The new questions were different: What was the ship doing in that spot—why that, why there, why then? What did it signify? It was said to “rewrite history” by shining new light on this particular time and place. Very well. What then was to be the new narrative?
These were my thoughts as I received the news that I had won the chance to direct the new campaign, sponsored by the British Museum, the BBC, the Society of Antiquaries of London, and the Suffolk County Council. The results of our 1983–1992 campaign were published in 2005.
We began with a survey of the whole site to get an inkling of what remained. We found it contained 18 mounds in total. We chose a crossed-shaped area that contained seven mounds in order to examine how the burial rites had developed through time. All but one had been excavated or damaged before (as we had expected), so we developed many new techniques to squeeze the maximum information from what remained.
The upshot was that Sutton Hoo could enjoy a new reality. Our investigation showed that there were actually three cemeteries here: a family burial ground of the sixth century, the elite barrows of the early seventh century (including the ship), and two groups of executions from the eighth through the 11th centuries, featuring the remains of hanged bodies and the postholes of a gallows.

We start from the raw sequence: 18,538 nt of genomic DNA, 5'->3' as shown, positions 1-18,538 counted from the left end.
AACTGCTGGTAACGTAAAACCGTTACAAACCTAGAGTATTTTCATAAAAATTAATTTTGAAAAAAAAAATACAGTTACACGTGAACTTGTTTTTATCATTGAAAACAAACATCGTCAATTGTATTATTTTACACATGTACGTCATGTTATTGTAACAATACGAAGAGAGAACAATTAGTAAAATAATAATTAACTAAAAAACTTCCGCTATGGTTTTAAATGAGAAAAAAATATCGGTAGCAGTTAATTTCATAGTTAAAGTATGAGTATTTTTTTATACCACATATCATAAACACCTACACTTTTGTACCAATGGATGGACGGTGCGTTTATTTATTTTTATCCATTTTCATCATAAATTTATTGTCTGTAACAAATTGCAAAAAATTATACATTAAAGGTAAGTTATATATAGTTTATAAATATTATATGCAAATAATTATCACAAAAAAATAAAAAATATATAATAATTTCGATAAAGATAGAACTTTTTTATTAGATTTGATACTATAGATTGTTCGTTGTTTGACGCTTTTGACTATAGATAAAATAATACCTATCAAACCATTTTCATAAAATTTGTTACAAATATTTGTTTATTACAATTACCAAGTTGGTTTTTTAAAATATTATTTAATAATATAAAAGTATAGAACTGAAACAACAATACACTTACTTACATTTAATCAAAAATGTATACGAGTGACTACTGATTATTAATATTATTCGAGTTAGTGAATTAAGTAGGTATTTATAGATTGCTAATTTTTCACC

There were links between the first two cemeteries: For example, cremations in bronze bowls seen in the first family burial ground were also a theme of mounds 3, 4, 5, and 18, the early burials of the elite cemetery. Mound 17 came next: A man about 25 years old had been laid in a tree-trunk coffin that had curved clasps. He was buried with a sword, shield, spears, a small bronze cooking pot, a picnic of lamb chops—and the ornamental bridle of his horse, which lay in a pit adjacent. He was equipped for his last adventure.